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Betty Oderwald helps save a memory in stone of a 200-year-old forgotten US war

Betty Oderwald has led an effort to restore the Powder House, one of Connecticut's few buildings connected to the War of 1812, now celebrating its bicentennial.

By Cathryn J. PrinceContributor / March 26, 2012

Members of the New York Army National Guard march down 5th Avenue in New York wearing uniforms from the War of 1812 on Memorial Day in 2006. The year 2012 marks the bicentennial of that war. In Connecticut the Powder House, a War of 1812 era building, has been restored, and a plan to honor War of 1812 veterans is under way.

Chip East/Reuters/File

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The Powder House in Fairfield, Conn., is one of the state’s few surviving witnesses to the War of 1812.

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The stone structure stored ammunition during what has been called the "second war of independence" or the Forgotten War. Over time it fell into disrepair, stones were askew, the door had nearly rotted away, and the property was overgrown.

Then Betty Oderwald came on the scene.

As president of the Connecticut Society of US Daughters of 1812, Ms. Oderwald raised local awareness and prevented the town and state from losing this structure.

Together with Connecticut's Society of The War of 1812, the Fairifeld Daughters of the American Revolution (DAR), and the Fairfield public works department, and with $5,000 from town funds, Oderwald was able to provide the cottage-like stone building with a new roof and new door. Its stones were also realigned and cleaned.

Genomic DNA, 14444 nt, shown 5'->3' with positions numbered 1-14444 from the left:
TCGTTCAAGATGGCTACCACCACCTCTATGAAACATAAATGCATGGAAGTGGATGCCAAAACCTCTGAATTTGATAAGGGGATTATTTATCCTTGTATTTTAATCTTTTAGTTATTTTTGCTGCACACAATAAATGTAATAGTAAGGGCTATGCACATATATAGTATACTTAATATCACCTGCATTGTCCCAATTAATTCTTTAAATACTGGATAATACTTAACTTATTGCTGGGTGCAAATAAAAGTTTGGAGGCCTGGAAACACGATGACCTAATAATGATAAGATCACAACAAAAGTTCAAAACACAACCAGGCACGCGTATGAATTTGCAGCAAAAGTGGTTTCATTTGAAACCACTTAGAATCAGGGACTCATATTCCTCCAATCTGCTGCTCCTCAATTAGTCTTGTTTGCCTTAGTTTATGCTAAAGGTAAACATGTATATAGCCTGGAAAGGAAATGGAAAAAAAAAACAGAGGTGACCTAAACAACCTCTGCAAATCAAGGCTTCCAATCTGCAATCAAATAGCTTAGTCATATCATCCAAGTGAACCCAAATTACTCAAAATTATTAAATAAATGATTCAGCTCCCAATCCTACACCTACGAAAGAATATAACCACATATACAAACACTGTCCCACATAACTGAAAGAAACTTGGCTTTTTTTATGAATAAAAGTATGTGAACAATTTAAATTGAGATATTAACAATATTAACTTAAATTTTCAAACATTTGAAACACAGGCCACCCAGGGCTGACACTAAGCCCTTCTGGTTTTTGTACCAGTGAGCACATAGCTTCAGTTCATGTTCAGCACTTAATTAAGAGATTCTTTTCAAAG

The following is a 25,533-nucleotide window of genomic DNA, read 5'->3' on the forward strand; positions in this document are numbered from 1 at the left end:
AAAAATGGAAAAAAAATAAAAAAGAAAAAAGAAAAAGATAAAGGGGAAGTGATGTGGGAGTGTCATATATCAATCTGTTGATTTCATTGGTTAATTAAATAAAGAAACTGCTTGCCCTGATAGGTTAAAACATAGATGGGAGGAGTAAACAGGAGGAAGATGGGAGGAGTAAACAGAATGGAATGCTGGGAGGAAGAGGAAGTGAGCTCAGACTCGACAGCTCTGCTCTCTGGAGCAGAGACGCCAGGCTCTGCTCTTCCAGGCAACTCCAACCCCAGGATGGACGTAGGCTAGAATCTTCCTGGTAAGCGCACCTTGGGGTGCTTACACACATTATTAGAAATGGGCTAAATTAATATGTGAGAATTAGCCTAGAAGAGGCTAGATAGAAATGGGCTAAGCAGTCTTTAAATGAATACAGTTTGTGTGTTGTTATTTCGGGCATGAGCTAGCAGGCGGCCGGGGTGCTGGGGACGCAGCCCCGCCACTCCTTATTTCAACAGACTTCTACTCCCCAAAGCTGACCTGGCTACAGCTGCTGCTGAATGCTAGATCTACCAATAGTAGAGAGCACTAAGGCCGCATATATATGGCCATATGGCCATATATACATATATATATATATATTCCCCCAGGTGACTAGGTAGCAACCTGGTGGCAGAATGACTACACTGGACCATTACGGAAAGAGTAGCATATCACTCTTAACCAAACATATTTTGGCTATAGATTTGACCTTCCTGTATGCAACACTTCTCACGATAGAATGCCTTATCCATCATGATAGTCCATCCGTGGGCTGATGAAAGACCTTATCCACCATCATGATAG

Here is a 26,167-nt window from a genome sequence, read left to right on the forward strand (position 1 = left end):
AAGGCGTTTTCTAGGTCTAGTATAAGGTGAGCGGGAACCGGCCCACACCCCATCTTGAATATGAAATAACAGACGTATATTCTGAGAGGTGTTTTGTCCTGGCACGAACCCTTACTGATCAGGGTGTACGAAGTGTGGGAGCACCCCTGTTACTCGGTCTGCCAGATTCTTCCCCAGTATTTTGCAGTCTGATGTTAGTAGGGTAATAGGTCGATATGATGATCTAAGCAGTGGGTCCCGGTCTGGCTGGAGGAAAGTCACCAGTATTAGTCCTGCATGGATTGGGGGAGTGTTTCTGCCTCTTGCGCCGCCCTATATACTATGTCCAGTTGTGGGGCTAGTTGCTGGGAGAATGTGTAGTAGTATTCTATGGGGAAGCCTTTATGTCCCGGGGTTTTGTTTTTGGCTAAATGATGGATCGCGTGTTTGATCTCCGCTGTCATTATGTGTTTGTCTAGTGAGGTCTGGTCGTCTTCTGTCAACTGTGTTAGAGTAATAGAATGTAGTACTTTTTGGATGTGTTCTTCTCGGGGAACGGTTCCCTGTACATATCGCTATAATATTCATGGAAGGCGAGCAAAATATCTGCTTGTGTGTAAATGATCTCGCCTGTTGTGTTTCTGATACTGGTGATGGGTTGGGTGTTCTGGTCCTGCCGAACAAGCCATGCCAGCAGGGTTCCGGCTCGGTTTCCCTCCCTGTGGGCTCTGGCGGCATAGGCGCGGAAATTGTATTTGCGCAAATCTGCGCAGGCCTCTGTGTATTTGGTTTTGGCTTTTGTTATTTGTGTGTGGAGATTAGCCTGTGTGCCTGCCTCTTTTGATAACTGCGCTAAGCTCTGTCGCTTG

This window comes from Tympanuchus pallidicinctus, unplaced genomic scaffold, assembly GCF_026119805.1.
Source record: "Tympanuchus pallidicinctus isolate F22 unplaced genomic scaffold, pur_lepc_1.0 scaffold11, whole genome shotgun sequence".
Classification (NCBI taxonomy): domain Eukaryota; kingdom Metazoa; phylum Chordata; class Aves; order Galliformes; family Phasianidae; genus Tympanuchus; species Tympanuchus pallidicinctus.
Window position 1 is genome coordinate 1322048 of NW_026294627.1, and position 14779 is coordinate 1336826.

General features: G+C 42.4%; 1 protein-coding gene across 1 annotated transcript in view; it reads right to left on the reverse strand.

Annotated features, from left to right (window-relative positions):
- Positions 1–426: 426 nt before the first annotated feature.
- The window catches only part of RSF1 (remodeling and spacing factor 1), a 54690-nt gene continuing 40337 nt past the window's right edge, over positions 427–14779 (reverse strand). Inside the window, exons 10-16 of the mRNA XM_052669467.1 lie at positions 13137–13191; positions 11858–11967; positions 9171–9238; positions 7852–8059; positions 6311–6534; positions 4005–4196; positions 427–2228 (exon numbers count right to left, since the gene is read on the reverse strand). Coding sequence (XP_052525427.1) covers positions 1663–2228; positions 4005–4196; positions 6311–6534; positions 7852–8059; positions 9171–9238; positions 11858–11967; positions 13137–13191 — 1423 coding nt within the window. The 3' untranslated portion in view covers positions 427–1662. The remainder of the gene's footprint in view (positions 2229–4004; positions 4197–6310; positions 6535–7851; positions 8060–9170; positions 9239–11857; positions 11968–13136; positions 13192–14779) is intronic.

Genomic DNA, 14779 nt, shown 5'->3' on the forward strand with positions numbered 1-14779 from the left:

It was an important endeavor because the Powder House is thought to be the only structure in Connecticut built expressly for the War of 1812 that is still standing, Oderwald says.

US President James Madison signed a declaration of war against Great Britain on June 18, 1812. Britain had steadfastly rejected America’s right to engage in free and unfettered transatlantic commerce. It routinely boarded American vessels and pressed American sailors into the Royal Navy.

The small building was built in 1814, two years after the war began, according to minutes from Fairfield’s 1814 town meeting. Fairfield citizens didn’t become truly worried that their town might be a target for British troops until 1814.

“[French leader] Napoleon [Bonaparte] had abdicated, and Britain could now turn all its forces on America with a kind of burn-them-out mentality. At that point, it became crucial that you had adequate defenses,” Oderwald says. “Britain always had ships going up and down Long Island Sound. The citizens really knew [a raid] could happen.”

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